They Want My Soul
By this point, Spoon could craft a solid rock album in their sleep. And that’s actually the biggest problem with their eighth LP, the sturdy but static They Want My Soul. Two decades deep in their career, Britt Daniel and company have settled into a familiar groove, continuously reworking a handful of musical themes and quirks – the barked vocals (often panned and chopped into stereo-separated goo), the Bonham-esque drum thud, the acidic guitar stabs, the occasional psychedelic keyboard flourish. The formula’s always been there, but beneath the surface, each record has carved out its own subtle sonic niche – like the soulful, horn-heavy sheen of 2007’s Ga Ga Ga Ga Ga or the insular art-rock drama of 2010’s Transference. But here, for the first time, a new Spoon LP feels like business as usual, a creative step sideways.
“Rent I Pay” opens with the first whiff of stagnancy, Daniel chirping about “losing sleep” and “back-masking peace” over a dead-eyed bar-rock riff. And that by-the-numbers vibe carries elsewhere – from the flatlining electro-rock of “Outlier” to the plodding blues-piano crawl of “I Just Don’t Understand.” Nonetheless, Soul ascends to Spoon’s usual sonic heights: utilizing, for the first time, an outside production crew (Joe Chiccarelli, mixer Dave Fridmann), drummer-producer Jim Eno continues to treat the studio like a playground, tinkering with off-kilter effects and unexpected arrangements (the breathy chorus vocal harmonies on the title-track, the chromatic “doo-doo-doo” hook on “Do You”). But it’s often easier to marvel at the band’s technical prowess than to engage with the songs themselves.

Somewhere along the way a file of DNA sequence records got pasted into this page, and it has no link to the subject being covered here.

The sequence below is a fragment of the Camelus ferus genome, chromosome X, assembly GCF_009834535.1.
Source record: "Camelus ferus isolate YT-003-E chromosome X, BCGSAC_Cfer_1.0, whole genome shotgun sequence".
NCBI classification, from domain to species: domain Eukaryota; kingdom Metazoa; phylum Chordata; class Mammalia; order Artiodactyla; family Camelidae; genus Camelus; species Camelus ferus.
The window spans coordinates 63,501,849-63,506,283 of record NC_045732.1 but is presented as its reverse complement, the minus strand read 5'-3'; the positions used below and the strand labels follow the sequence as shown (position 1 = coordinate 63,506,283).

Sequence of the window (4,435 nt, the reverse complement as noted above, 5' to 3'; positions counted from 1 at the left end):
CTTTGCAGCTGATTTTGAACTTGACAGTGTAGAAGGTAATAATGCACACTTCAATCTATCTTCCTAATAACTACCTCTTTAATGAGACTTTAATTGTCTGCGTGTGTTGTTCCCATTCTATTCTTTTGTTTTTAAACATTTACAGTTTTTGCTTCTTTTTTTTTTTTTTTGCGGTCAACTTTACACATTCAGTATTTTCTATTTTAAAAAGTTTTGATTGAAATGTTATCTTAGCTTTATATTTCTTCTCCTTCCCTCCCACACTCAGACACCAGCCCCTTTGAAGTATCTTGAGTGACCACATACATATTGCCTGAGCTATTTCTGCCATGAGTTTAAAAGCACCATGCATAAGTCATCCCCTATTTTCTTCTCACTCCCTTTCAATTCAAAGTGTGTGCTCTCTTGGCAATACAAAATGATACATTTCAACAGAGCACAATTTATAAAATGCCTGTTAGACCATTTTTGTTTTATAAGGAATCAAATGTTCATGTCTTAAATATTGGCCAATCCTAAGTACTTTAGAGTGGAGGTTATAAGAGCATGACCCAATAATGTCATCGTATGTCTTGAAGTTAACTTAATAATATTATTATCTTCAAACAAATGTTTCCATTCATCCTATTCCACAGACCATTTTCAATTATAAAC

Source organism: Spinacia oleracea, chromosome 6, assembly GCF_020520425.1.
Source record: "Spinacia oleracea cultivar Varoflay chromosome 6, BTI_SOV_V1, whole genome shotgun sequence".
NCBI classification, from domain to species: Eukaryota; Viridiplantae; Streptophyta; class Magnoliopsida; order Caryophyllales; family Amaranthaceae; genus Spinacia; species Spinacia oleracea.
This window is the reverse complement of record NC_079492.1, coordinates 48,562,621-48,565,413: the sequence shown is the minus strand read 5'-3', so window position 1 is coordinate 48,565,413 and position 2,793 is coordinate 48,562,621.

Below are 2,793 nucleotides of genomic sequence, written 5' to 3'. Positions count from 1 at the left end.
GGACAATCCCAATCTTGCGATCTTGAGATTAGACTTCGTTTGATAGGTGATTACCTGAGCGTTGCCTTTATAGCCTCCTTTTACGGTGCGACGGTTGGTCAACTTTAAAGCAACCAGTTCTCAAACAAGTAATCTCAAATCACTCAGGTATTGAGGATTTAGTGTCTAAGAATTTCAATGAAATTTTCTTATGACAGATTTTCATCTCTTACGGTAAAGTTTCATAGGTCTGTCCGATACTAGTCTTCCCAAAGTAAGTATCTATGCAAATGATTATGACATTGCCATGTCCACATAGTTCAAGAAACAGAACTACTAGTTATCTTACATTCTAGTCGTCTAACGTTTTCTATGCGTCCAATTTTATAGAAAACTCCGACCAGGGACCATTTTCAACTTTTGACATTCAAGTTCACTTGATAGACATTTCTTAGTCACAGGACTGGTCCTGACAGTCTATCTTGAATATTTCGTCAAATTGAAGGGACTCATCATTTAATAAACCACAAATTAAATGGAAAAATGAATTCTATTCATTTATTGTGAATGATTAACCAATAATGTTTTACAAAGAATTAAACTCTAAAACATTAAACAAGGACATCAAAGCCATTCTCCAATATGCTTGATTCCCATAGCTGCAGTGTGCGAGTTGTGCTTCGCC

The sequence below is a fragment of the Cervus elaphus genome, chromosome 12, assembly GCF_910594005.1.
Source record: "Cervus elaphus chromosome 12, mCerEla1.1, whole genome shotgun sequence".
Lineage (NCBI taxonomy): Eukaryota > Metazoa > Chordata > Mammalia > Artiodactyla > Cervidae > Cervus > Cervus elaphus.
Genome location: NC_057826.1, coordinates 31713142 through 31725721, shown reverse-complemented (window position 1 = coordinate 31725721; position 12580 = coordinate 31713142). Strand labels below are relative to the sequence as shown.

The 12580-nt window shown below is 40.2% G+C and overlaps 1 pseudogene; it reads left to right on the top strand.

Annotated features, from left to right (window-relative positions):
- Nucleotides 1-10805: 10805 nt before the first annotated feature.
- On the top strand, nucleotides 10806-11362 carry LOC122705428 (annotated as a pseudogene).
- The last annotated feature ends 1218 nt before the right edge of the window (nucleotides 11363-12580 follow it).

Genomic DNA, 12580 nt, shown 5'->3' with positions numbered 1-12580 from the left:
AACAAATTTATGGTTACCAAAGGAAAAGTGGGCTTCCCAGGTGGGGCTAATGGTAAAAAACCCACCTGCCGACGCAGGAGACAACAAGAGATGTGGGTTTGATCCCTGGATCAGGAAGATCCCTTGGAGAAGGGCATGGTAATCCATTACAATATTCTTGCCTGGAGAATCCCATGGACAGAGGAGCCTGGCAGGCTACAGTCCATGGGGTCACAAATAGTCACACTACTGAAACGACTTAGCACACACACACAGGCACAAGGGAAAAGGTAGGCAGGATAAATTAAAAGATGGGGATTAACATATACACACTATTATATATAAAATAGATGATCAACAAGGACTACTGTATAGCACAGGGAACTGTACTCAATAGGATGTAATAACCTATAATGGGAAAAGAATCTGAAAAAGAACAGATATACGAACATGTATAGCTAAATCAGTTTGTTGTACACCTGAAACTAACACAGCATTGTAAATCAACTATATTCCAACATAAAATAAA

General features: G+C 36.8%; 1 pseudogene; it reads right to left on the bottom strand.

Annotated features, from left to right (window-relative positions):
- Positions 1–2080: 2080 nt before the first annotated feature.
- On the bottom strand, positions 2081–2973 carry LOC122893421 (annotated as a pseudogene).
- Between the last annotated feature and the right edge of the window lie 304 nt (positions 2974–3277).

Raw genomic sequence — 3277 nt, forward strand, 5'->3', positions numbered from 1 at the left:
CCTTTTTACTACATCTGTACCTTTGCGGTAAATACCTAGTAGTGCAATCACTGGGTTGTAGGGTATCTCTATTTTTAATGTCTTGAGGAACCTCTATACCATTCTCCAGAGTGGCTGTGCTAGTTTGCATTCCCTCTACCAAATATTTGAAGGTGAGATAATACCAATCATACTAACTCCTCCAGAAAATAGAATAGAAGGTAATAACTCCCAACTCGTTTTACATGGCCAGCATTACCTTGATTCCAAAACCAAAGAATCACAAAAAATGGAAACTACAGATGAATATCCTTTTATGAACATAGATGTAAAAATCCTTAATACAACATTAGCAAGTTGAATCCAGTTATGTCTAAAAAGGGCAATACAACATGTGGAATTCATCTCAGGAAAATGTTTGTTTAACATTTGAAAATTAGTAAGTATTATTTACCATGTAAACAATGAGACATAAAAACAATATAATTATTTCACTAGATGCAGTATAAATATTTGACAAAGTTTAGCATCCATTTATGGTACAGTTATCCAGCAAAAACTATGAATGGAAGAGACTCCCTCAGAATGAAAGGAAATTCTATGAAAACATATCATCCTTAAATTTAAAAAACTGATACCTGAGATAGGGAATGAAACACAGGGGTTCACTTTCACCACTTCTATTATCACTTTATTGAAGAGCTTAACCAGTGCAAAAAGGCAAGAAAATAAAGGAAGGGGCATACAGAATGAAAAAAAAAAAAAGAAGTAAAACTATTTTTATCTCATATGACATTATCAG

With closer “New York Kiss,” the band finally cuts through the texture, carving out an evocative darkness with electronic pulses and a spooky synth lead. It’s a reminder of how great Spoon can be when they’re emotionally engaged, pushing somewhere slightly new.